The remark was made in the House of Commons today during a defence spending debate and was met with surprise by many members on all sides of the house.
Madeleine Moon, Member for Bridgend, said during the debate:
“Does the minister appreciate that a rearmed Germany would not only give concern perhaps to some of Germany’s neighbours but also to Russia.”
It is understood that the MP was referring to German plans to boost defence spending by £2Bn this year.
NATO estimates for 2016 show that only five alliance members, the US, UK, Greece, Poland and Estonia will spend a minimum of 2% of national output on defence, which is the target the alliance sets out for its members.
Germany’s defence spending in 2017 will be 1.2% of GDP, this is an increase over previous years and is largely due to a resurgent Russia according to the German government.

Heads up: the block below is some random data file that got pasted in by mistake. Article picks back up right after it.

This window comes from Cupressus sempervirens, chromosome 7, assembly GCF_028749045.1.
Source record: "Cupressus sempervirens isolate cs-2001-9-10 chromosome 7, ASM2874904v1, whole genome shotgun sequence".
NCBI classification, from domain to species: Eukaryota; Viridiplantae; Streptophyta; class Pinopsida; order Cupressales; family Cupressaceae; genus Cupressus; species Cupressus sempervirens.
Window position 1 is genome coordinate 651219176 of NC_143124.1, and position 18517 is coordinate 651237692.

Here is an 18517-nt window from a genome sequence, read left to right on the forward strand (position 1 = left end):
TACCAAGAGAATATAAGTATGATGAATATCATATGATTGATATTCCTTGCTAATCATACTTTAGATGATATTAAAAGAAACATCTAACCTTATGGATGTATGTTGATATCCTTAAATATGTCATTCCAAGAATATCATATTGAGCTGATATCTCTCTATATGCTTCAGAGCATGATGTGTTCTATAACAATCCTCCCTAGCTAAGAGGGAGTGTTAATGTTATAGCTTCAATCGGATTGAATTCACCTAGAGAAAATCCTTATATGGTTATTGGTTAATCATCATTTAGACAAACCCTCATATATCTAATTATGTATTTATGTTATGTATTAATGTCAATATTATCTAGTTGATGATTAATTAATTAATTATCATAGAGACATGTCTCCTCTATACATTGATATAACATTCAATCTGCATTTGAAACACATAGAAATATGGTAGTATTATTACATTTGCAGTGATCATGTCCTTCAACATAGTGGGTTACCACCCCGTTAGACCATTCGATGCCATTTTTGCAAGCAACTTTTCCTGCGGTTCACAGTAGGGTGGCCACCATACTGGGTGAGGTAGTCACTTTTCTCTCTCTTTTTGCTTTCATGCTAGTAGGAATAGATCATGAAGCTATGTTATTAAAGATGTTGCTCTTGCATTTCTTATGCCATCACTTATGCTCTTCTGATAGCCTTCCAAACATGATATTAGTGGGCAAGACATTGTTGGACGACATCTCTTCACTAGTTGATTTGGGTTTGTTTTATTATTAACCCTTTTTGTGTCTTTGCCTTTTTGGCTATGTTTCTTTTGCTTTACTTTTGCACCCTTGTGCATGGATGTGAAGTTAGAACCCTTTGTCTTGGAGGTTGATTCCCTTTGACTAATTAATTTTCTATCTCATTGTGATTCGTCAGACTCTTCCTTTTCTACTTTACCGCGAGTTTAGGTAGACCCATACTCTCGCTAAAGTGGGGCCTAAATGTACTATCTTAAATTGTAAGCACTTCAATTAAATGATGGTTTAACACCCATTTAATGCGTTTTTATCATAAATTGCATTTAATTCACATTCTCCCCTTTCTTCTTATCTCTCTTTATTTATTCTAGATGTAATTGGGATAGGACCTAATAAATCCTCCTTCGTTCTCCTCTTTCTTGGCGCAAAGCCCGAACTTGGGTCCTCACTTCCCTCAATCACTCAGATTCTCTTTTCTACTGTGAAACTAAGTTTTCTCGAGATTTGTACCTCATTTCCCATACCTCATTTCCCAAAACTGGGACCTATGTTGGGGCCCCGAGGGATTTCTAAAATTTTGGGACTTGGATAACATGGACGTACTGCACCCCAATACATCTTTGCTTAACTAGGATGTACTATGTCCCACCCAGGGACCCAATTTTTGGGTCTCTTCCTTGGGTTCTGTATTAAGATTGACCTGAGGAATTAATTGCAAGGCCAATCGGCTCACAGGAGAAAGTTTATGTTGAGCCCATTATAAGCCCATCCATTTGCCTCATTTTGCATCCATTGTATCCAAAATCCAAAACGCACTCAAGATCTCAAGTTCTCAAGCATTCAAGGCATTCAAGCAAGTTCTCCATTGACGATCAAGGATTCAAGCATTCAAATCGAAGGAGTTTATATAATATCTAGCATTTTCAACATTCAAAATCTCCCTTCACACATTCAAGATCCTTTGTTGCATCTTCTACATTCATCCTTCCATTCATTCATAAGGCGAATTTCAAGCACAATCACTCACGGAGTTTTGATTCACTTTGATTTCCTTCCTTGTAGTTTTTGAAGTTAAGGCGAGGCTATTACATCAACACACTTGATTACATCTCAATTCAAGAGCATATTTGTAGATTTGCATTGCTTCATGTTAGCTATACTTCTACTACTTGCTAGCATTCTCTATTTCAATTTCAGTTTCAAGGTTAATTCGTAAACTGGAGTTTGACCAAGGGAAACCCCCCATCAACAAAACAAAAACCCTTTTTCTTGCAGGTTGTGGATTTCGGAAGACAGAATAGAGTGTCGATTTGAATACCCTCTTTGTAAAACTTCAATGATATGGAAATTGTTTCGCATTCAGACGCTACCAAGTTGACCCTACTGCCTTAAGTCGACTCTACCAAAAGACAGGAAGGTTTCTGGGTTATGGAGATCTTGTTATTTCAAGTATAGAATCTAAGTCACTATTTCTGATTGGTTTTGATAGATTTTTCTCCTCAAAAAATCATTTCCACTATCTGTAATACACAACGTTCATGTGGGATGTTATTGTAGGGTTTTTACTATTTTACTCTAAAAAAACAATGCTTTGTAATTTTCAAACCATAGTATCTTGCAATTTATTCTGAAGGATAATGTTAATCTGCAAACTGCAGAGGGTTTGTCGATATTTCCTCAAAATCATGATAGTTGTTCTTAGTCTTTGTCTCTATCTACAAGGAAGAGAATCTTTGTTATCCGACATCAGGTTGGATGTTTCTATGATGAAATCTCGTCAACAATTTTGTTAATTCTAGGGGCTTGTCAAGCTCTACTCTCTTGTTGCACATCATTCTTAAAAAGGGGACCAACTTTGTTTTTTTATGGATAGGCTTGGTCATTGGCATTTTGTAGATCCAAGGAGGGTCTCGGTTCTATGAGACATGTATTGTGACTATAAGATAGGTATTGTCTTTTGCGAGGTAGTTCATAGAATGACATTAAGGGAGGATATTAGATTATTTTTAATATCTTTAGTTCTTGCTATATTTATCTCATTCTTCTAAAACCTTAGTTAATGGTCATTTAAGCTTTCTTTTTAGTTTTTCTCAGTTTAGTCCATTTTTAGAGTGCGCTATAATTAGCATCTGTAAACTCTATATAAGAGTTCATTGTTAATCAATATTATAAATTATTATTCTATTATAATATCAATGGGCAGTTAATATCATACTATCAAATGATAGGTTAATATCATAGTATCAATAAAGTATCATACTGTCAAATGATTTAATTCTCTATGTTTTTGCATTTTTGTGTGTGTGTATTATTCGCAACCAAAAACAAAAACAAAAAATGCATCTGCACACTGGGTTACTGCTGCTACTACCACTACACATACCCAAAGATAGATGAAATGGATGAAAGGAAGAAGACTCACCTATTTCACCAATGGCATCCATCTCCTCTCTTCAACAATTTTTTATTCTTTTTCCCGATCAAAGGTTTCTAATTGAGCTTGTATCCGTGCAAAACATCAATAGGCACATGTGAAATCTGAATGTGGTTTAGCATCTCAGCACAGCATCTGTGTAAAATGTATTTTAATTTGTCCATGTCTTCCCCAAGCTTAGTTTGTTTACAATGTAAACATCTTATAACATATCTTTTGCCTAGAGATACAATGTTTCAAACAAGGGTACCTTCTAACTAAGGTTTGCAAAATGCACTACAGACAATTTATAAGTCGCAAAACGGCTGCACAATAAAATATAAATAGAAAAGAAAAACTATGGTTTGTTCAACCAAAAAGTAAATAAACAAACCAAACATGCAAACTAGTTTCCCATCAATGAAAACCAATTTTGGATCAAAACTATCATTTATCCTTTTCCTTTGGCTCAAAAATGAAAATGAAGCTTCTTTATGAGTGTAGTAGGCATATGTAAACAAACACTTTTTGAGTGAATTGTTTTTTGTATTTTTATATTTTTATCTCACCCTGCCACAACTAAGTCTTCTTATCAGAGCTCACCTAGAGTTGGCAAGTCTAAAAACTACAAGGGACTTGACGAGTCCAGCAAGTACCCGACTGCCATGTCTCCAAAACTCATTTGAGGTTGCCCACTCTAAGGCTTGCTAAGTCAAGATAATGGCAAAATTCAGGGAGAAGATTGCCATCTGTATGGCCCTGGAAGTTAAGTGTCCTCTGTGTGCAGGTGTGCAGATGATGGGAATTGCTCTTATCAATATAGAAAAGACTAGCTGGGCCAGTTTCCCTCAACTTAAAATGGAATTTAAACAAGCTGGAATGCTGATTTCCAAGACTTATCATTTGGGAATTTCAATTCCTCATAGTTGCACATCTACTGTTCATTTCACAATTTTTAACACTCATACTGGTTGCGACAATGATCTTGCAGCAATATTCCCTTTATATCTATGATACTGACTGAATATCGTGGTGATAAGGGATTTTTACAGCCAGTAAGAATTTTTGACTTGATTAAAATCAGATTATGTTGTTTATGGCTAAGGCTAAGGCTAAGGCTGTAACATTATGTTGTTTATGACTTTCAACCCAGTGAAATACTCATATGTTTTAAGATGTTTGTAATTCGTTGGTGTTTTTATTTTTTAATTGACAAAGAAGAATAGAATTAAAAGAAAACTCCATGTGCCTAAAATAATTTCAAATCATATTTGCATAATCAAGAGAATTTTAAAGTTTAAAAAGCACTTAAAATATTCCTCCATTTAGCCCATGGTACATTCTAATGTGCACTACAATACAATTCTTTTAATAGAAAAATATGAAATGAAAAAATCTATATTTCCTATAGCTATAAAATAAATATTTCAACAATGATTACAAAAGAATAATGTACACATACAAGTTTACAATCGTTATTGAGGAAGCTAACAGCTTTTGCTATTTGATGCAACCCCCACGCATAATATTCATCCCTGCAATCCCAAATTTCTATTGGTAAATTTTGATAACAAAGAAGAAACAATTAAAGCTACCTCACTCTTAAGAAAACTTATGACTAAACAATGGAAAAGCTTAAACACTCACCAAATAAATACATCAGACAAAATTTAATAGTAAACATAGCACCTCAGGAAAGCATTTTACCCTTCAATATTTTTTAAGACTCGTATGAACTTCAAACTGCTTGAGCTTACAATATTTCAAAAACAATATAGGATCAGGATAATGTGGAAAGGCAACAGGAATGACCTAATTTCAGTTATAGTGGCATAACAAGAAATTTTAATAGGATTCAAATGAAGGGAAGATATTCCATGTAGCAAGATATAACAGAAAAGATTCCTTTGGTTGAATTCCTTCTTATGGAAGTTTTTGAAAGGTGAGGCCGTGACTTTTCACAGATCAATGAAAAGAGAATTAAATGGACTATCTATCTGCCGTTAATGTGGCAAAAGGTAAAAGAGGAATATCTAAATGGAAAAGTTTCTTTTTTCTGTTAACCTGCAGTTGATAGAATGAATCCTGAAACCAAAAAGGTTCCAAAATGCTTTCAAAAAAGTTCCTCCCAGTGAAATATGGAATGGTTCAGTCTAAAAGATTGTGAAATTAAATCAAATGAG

In an interview on Monday, head of the alliance Jens Stoltenberg said that a timetable for plans to reach the 2% spending guideline could be adopted at a NATO summit in May:
“The proposal from some allies is to agree in May that by the end of the year, at the latest, we will have national plans.
We can foresee different ways of doing this. The thing is to have a stronger national commitment.”
Stoltenberg added that while attaining the goal “will be more difficult for Germany and its much larger economy”, he said any boost will help security. NATO officials have said previously that an increase in defense expenditures by Germany is crucial.
“Germany won’t reach 2% within a few years, it will take some time. But of course if Germany starts to increase military spending, it will really make a difference because their economy is so big.”
During the US presidential campaign Donald Trump had threatened to make US support for NATO conditional on members contributing “their fair share” and US Defence Secretary Jim Mattis last month warned NATO allies that the US could “moderate its commitment to the alliance”.